What You Need To Know About The Heroes Fund For Essential Workers

Published on April 10, 2020

Last Tuesday, senate Democrats launched a proposal that would uplift the pay of essential workers who battle against the COVID-19 outbreak. According to Newsweek, the boost, also known as Heroes Fund, could go as far as $25,000 in hazard pay; it would be provided over a period of time to those considered essential. These included workers in healthcare, grocery stores, sanitation, truck drivers, and federal employees with direct contact, such as Postal Service workers. While explaining the reason for the proposal Senate Minority Leader, Chuck Schumer, explained in a conference call:

“As the COVID pandemic has reached alarming new levels, our health care system is strained to the max, our economy is strained to the max. Doctors and nurses, medical personnel of all types are putting their lives on the line every single day to fight this disease and save others.”

“And so are people not in the medical profession but in essential services: grocery store workers, truck drivers, drug store workers and pharmacists. For these Americans, working from home is not an option. Social distancing is not an option.”

The Breakdown

The Hill explains that the Heroes Fund would offer funding directly to qualifiable employers so they could distribute the payments to employees themselves. They would also be asked to keep records of payments and “return unspent funds to the federal government.” Employees of agencies that contract directly with governments (state, local) and seen as essential would also qualify for benefits. The proposal would offer benefits to the families of essential workers who have perished because of COVID-19.

The Hill also says that Democrats are also planning an essential worker recruitment incentive. This will result in a payment of $15,000 to bring-in and keep doctors, nurses and other medical professionals. Many of these professionals are known for working extensive shifts in the workplace.

What About Congress?

Politico has gone the extra mile in addressing the elephant in the room. According to the political publication, Republicans haven’t signed on the plan. This indicates some conflict, considering that congressional Republicans are also sending “billions of dollars more to small businesses” that have been victims of COVID 19.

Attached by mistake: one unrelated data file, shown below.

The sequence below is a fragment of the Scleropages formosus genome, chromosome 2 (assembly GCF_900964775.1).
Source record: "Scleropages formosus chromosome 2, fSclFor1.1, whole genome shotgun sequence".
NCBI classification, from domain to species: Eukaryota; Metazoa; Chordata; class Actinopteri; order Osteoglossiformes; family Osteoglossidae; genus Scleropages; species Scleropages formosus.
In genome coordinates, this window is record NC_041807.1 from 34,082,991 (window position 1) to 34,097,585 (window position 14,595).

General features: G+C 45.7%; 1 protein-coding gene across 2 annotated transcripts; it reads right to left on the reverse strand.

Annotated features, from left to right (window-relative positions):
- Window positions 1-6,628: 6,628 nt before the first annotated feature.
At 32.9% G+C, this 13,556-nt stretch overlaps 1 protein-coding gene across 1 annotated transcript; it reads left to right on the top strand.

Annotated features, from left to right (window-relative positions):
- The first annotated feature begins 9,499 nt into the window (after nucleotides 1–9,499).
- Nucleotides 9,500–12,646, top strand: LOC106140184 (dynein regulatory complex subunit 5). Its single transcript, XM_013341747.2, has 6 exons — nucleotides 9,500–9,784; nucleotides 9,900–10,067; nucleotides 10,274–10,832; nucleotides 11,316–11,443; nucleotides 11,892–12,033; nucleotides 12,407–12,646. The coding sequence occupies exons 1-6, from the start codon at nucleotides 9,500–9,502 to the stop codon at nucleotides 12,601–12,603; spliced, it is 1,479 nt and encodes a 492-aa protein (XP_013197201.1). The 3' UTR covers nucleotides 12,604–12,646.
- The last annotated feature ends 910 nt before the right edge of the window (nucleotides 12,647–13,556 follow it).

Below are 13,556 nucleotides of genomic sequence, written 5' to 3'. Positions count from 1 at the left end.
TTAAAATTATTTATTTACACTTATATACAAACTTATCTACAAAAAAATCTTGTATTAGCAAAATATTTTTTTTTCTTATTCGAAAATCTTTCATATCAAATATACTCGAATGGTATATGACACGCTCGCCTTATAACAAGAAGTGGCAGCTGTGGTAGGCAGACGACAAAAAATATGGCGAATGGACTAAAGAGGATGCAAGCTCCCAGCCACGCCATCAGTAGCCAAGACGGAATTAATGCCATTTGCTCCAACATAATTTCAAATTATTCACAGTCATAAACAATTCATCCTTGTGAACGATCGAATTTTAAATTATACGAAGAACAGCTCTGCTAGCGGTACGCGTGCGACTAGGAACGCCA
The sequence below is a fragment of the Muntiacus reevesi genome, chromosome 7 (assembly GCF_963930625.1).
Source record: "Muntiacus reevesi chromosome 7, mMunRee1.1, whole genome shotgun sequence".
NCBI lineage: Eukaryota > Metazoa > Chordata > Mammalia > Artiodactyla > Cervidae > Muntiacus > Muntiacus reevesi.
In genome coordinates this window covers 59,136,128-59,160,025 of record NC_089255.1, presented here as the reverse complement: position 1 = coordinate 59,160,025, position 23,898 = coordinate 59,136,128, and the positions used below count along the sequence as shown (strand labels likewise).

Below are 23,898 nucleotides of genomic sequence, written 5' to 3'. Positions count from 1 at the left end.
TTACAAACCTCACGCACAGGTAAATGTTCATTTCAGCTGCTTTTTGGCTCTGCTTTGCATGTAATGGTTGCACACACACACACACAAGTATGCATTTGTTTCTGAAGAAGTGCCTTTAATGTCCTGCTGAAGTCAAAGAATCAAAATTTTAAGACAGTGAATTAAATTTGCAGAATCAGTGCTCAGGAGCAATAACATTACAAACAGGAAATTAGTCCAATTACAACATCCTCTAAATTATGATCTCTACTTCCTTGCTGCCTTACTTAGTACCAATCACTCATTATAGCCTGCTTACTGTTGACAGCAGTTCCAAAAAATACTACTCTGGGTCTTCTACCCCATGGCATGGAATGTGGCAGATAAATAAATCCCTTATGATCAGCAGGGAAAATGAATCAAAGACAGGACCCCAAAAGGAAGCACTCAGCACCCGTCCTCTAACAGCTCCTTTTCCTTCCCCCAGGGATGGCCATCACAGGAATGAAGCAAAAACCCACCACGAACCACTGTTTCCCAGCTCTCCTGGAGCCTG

Nevertheless, Congress did give the U.S. Department of Health and Human Services latitude in regards of the $2.2 trillion stimulus bill’s hospital bailout fund. According to Politico, Congress is allowing the program to decide how to distribute said funds. The first portion, $30 billion, would go out to hospitals within days. The next portion will concentrate on health providers in places like nursing homes, pediatricians and children’s hospitals. However, supporting the bailout does not automatically translate to supporting the Heroes Fund.

What Does The Public Say?

“In short, I hope it passes. I’m curious how the government could afford that but I am hopeful,” said a fire specialist from Ridgewood, Queens. While some remain hopeful, others are still skeptical. An essential worker from the Department of Transportation said:

“I really don’t have any objections when it comes to those people who are on the front lines. But more specification is needed for who will get this. Construction, sanitation, or pretty much all city workers are working, I think. Also, restaurant workers and supermarket workers are out there too. Yeah, I am trying to be positive too, but do you see this bill passing Congress?”

Others don’t have trust in Schumer at all. “Whenever you see those kinds of funds, you know where they go to? To Schumer supporters. That’s it.” Said another essential worker from Port Authority of New York and New Jersey. Whatever the case may be, let’s hope our Heroes get the reward they deserve.

Interviewees in this piece have chosen to remain anonymous, but Grit Daily has corroborated their employment prior to publishing.

Argenis Ovalles is an Editorial Intern at Grit Daily. He currently writes at Vocal Media and Theater Pizzazz.

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